I've been covering New Hampshire primaries since 2004. It's a political process that puts the candidates up close with independent minded voters. They need more than one handshake and a chance meeting at the corner of Main Street to seal the deal.
But this time around voters were looking for much more and struggling to make a choice.
As we found out in the final hours on Tuesday some voters only made up their minds in the last week, the last day or the last minute.
At the hottest polling places in Manchester, New Hampshire, the candidates made one final pitch amid a crush of supporters and the media.
And walking the gauntlet was first time voter, 19 year-old Melissa Rose and her mother Donna. Both were still trying to find clear skies in what has been a murky political process.
Donna Rose finally settled on a choice but Melissa walked into the polling place still undecided. She said she would make her decision when she walked in and pulled the curtain.
Inside Ward One, as voters streamed in to pick their candidate, moderator Dianne Beaton saw signs of uncertainly. "Even as they're walking up, they're saying I still don't know who I’m going to vote for."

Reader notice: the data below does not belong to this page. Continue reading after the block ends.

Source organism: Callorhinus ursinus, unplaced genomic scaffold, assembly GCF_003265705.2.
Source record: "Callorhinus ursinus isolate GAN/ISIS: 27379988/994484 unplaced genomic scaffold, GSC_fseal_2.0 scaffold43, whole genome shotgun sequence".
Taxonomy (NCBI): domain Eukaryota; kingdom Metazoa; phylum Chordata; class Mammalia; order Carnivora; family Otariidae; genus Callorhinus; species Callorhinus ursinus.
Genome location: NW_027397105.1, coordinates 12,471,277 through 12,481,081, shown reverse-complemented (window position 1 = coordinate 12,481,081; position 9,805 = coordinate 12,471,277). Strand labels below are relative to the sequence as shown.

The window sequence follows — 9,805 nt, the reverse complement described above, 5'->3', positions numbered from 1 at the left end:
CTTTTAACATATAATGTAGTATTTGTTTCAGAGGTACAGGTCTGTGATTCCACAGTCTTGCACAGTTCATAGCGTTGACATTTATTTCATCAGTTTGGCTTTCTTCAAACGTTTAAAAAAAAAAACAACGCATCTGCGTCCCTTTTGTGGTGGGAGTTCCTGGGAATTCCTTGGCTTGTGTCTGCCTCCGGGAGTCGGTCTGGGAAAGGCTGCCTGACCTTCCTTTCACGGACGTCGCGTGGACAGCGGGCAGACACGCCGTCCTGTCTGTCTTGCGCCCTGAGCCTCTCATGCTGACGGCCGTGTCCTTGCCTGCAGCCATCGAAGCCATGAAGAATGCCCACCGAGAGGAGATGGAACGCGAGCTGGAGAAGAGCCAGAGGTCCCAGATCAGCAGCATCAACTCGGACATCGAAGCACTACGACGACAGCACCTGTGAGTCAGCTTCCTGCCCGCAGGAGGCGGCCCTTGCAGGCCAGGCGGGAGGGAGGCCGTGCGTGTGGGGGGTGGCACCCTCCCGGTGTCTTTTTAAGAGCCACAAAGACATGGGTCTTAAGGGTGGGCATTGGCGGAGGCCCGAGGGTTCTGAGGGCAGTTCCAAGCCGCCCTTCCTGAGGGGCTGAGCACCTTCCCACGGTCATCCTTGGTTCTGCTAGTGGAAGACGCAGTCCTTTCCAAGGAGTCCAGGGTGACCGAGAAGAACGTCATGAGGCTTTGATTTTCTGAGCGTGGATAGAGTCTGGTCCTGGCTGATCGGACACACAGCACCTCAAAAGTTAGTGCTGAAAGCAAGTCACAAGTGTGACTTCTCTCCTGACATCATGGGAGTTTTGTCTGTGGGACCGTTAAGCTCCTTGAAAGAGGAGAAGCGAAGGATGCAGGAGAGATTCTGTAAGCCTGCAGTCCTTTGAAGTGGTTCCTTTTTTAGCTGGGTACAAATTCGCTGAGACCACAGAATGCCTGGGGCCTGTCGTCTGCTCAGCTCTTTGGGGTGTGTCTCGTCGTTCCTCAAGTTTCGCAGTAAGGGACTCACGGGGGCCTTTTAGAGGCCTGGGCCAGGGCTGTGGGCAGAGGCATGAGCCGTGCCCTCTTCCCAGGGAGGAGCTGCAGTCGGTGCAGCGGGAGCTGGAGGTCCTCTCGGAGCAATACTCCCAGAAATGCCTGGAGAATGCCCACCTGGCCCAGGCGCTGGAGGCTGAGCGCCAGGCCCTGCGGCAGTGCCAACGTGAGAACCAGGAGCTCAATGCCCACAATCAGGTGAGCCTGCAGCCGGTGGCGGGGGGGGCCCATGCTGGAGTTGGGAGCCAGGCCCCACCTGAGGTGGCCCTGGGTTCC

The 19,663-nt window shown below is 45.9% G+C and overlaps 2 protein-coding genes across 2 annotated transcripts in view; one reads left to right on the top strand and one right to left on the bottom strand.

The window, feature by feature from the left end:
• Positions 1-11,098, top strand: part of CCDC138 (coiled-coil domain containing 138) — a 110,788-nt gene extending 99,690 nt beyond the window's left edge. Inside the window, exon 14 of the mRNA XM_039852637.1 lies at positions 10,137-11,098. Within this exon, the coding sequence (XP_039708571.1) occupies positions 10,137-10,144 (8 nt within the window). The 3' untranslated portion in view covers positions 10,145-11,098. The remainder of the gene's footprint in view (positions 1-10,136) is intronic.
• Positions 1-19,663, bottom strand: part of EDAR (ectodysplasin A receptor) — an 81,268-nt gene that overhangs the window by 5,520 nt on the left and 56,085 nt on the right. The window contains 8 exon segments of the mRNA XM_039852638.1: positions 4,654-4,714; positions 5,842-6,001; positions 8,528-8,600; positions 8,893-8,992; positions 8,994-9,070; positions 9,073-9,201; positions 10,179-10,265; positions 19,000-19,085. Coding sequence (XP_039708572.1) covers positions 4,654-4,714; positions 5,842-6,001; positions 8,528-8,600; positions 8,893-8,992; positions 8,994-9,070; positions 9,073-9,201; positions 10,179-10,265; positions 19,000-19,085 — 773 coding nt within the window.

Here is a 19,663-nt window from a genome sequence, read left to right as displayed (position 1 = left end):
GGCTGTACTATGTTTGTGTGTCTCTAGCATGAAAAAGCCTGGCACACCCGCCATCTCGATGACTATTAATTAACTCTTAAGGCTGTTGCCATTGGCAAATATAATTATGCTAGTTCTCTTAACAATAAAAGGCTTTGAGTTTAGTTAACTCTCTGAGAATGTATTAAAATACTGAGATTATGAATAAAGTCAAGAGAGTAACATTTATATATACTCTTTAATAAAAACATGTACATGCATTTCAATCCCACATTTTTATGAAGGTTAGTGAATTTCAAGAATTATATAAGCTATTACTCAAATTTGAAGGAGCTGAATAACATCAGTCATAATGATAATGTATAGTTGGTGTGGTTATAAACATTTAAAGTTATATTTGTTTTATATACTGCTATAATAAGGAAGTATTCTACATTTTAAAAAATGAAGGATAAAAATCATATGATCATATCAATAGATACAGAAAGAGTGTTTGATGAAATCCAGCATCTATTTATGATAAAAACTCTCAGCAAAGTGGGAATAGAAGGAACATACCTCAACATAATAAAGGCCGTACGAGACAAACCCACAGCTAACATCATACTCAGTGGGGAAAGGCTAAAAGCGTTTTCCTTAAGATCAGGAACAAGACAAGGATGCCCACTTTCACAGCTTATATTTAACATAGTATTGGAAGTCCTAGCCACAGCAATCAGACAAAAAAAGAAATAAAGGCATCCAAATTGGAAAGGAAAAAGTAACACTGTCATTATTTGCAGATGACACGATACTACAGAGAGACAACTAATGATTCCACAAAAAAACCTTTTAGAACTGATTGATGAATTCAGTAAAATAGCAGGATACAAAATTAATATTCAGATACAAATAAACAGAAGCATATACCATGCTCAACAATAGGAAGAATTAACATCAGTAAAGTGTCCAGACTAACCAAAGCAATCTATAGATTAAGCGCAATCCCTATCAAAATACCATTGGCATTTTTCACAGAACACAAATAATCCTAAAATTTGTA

Some voters blamed their indecision on the Republican field itself, saying the candidates failed to inspire them in a convincing way.
Mia Langley, a Ron Paul Supporter, said, "I think Mitt Romney has the best chance against Obama however I agree more with Ron Paul where he stands on the issues.”
Back at the voting booth, Donna Rose was in and out quickly. Her daughter Melissa stayed behind the curtain for almost a minute and a half.
Emerging from her first voting experience no longer undecided, Melissa declared, “I ended up voting for Ron Paul.
Melissa’s mother declined to say who she voted for but seemed convinced her choice was the right one and certain that her mystery candidate has what it takes to beat President Obama in November.
In the end the "anything but Mitt Romney" candidate ended up being Mitt Romney himself. The polls that had him way out front moved very little once the final votes were casts.